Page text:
The situation is dire. The Census Bureau reports that 9 million renters have no confidence that they can pay next month's rent and another 14 million have only slight confidence they can pay the rent. If these 23 million people are put out on the street, they will not be happy campers. The House has already passed another ban on evictions (until March of next year) from buildings with a federally guaranteed mortgage and has also allocated $100 billion for rental assistance, but Senate Majority Leader Mitch McConnell (R-KY) has refused to bring the bills up for a vote. Rental assistance is needed because a simple moratorium on evictions just moves the problem up the food chain. About 47% of rental units are owned by individual investors, most of whom have mortgages. If renters don't pay up, many of the investors will default on their loans, which could cause a crisis situation for the banks that issued the mortgages.
If people are evicted due to their inability to pay the rent, they could become homeless. Maybe this is a good time to note that homeless people have a legal right to vote, but few of them do on account of the hassle. They can list a shelter or even a local park as their home address, which is legal, but a bit tricky. Also, many states have some kind of ID requirement in order to register and many homeless people do not have ID. Finally, many homeless people may not be aware of their rights and may consider voting a low priority.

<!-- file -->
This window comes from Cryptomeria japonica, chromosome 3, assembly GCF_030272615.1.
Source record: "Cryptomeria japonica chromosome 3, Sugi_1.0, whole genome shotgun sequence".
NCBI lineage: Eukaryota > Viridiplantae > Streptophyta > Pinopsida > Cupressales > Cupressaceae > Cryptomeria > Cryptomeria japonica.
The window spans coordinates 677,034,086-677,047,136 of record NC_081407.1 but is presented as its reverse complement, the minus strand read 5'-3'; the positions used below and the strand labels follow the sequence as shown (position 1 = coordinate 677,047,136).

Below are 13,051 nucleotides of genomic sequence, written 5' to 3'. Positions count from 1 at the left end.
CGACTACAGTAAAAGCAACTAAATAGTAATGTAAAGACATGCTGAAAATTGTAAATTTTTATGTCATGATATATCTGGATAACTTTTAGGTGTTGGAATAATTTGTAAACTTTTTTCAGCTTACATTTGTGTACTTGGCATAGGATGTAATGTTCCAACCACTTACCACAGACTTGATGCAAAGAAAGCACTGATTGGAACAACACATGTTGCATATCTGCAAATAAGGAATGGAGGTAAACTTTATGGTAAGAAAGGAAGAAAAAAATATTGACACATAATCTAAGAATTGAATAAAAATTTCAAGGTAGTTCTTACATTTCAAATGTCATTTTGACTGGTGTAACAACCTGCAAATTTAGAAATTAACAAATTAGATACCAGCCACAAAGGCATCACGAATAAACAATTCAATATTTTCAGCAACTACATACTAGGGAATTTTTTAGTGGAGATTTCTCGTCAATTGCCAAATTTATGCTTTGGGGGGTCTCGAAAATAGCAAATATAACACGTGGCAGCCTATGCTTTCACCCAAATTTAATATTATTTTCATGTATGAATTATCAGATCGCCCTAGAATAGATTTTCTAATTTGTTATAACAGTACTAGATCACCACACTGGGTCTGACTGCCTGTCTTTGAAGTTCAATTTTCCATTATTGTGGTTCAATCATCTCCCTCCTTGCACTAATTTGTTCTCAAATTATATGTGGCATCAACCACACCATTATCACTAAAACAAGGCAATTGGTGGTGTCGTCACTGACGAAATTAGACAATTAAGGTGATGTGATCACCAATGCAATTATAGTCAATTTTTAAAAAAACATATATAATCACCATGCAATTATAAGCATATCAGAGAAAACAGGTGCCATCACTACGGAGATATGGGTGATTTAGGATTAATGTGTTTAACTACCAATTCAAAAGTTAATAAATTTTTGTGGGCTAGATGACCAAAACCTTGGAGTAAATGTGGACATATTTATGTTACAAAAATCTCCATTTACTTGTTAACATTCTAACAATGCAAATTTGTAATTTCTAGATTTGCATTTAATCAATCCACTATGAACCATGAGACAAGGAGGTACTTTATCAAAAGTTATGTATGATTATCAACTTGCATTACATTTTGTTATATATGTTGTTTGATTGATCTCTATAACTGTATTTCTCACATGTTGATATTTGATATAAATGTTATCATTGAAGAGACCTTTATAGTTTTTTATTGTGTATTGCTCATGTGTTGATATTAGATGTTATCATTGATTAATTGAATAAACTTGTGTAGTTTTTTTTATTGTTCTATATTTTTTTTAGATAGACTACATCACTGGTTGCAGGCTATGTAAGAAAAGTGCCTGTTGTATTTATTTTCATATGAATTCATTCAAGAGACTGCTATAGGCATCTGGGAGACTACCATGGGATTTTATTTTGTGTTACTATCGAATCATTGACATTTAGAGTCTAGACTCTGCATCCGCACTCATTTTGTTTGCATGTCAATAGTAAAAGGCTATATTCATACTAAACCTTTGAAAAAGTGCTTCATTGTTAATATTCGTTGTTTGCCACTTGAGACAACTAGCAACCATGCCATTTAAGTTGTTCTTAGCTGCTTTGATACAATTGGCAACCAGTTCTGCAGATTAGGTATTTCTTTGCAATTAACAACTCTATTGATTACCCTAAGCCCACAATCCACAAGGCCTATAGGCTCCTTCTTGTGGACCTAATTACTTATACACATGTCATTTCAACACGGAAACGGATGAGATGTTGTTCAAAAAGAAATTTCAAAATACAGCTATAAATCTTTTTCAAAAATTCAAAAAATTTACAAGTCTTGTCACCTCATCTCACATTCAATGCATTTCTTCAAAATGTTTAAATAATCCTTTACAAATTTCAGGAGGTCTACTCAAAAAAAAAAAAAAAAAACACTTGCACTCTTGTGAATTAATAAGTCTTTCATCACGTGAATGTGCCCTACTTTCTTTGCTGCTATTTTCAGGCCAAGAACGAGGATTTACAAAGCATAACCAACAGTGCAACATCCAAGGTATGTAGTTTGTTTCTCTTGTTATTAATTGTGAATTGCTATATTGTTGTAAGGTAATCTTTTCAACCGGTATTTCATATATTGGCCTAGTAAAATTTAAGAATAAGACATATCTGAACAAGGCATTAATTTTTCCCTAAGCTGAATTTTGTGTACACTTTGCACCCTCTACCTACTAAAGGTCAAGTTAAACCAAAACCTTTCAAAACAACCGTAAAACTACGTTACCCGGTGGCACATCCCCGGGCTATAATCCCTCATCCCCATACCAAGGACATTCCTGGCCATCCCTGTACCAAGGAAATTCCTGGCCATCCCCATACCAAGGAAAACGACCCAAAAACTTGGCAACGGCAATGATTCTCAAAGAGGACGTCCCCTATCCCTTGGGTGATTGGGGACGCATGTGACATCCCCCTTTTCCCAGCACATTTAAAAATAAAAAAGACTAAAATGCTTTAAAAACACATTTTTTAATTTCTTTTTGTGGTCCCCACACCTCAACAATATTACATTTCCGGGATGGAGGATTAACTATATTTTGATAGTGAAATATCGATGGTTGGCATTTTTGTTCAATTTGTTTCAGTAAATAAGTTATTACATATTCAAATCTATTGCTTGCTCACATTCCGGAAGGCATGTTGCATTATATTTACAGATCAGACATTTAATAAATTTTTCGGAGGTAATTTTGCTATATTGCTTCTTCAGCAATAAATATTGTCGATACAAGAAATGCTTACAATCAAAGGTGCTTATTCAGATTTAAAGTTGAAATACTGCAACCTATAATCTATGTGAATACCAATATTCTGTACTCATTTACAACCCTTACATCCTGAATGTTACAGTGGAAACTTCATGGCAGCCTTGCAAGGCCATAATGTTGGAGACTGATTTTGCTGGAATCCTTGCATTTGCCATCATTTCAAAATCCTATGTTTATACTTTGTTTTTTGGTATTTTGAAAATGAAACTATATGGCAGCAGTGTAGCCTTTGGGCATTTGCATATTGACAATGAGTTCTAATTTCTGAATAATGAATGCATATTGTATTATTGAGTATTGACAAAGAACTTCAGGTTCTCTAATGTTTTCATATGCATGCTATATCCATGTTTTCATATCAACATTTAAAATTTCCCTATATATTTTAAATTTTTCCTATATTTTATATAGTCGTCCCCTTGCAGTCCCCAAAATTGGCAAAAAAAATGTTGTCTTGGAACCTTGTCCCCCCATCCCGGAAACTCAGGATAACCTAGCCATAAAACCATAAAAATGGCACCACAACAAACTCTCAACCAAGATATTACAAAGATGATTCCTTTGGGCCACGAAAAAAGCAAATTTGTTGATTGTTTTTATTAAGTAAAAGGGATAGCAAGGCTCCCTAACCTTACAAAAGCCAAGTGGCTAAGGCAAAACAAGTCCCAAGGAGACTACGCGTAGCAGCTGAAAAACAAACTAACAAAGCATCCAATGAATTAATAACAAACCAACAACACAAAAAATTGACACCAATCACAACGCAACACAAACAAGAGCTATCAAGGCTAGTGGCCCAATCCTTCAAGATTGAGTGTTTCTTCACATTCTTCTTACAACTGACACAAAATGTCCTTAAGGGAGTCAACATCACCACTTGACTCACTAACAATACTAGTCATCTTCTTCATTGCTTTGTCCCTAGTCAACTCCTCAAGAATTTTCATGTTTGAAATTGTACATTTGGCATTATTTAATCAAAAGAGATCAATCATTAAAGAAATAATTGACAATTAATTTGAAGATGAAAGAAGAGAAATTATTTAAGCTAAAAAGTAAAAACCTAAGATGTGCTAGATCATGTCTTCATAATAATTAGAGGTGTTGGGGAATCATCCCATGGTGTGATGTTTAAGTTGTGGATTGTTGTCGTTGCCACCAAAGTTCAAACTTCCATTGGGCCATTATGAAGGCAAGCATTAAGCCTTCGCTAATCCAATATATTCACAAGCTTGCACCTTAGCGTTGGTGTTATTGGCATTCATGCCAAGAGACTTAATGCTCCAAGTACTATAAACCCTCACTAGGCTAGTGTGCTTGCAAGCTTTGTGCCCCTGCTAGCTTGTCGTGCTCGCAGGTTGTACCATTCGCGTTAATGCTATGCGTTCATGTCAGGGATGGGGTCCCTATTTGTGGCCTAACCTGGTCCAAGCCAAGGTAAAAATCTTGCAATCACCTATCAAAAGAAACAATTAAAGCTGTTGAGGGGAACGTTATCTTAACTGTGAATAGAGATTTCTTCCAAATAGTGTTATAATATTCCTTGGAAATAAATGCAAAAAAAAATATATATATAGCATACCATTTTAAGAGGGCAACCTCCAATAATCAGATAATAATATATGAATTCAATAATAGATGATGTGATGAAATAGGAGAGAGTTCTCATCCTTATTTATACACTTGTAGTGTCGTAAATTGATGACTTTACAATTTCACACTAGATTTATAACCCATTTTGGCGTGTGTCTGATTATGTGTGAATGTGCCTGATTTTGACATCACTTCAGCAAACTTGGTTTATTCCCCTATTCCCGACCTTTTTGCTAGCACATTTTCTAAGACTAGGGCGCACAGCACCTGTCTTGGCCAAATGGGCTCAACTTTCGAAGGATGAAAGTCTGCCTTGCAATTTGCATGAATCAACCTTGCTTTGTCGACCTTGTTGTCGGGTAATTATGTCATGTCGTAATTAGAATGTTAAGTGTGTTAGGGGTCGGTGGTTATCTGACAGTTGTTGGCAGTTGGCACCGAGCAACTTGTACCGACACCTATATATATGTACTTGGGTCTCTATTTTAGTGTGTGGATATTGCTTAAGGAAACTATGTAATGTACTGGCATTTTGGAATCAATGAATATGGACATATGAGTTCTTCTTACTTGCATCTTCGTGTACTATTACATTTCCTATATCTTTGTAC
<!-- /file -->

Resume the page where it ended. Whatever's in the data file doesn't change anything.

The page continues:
Another cliff is not that far down the road: student loans. The CARES Act deferred student loan payments. It didn't cancel the payments, just suspended them. This benefit ends on September 30. Then the payments must restart. With massive unemployment, many people with student loans won't be able to pay. The loans will then be turned over to collection companies, which charge steep fees. It is estimated that 43 million people have student loans and some significant fraction of them are going to go into default and be hounded by the collection companies. Many of these individuals may make their displeasure known at the ballot box.